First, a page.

Two scientists recently said that enough water can exist on the surface of planet Mars to sustain life.
Lawrence Kuznetz, a researcher at the University of California at Berkeley's department of planetary sciences, said his experiments show that liquid water can exist under Martian environmental conditions and the low atmospheric pressure found on the planet.
From tests done in the 1960s of cooling systems for astronaut spacesuits, Kuznetz said he found that water exists in liquid form under the low atmospheric pressure on Mars. Kuznetz reported his findings at a Mars Society convention recently held in Toronto.
Another scientist, Gilbert Levin, who experimented on a life-detection instrument sent to Mars aboard a pair of U.S. Viking landers in 1976, said the Viking detected living microorganisms in Mars' soil.
Other scientists disagree. The Viking found no organic matter in 1976, without which there could be no life, they said. But Levin said the Viking's instrument to look for surface organics was just not sensitive enough to detect the small amount of matter constituting Martian organisms.
Levin believes that large regions on Mars are reconstituted daily with moisture. "We know from Viking that the surface on Mars was saturated in water vapor almost every night," he said.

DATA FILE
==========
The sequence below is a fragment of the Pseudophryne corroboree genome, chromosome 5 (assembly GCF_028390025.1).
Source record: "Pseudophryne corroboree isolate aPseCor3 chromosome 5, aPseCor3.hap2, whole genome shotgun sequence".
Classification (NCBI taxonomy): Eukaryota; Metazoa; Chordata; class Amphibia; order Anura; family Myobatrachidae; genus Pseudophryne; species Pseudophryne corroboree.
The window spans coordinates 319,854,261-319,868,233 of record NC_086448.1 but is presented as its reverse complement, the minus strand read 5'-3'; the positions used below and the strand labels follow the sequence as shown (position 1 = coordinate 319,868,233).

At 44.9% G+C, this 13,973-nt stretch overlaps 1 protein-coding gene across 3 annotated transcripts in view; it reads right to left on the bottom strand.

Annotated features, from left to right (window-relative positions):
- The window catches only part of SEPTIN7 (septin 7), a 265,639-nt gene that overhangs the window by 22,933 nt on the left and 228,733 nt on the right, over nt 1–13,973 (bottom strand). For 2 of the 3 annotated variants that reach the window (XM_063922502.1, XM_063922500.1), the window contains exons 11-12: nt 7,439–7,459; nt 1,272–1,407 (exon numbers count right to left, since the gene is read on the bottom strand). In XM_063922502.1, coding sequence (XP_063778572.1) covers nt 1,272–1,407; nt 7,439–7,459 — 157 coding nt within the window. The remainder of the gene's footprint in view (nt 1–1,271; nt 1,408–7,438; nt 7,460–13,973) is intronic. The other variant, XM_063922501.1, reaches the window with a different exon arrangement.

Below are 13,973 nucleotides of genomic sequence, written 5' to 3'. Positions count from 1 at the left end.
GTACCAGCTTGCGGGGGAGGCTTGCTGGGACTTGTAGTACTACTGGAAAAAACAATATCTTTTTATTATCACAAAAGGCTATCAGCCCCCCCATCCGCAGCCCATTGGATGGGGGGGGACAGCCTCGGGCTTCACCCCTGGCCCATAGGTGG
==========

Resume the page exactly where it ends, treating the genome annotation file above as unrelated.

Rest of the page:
The air just a few feet above the Martian surface is so cold it does not hold water vapor, he explained. That vapor therefore gathers near the surface and is frozen into the soil. As the sun rises and heats up the surface, the frozen water melts and liquefies the soil, making it just right for Martian microorganisms to grow, Levin said.
"I would be surprised if there weren't organisms all over the surface of Mars, just like on Earth," he said.
Kuznetz especially is interested in a system of canyons just south of the Mars' equator, named Valles Marineris, where he believe pools water exist.
"In Valles Marineris, there could be a set of conditions where the sun angle, depth and temperature is just right, and where the atmospheric pressure is just high enough to sustain pools of water," Kuznetz said.
NASA astrobiologist Michael Meyer remains doubtful about the existence of water, at least for long periods of time. There are places on Mars with pressure high enough to support liquid water, he said, it can only exist for a very short time due to high temperature.
"The idea that there would be enough water to support a biosphere is pretty marginal," Meyer said.
Another scientist, Michael Carr, a planetary geologist at the U.S. Geological Survey in Menlo Park, Calif., said the combination of pressure and temperature to sustain liquid water is almost impossible on Mars. Also, below-surface temperatures on the planet are close to a daily average of 215 Kelvin (-72.7 F or -58.1 C), where water is in a deep-freeze state.
"The bottom line is that liquid water is rendered unstable at the Martian equator by both the temperature and the pressure," Carr said.
(Source: Space.com, Inc.)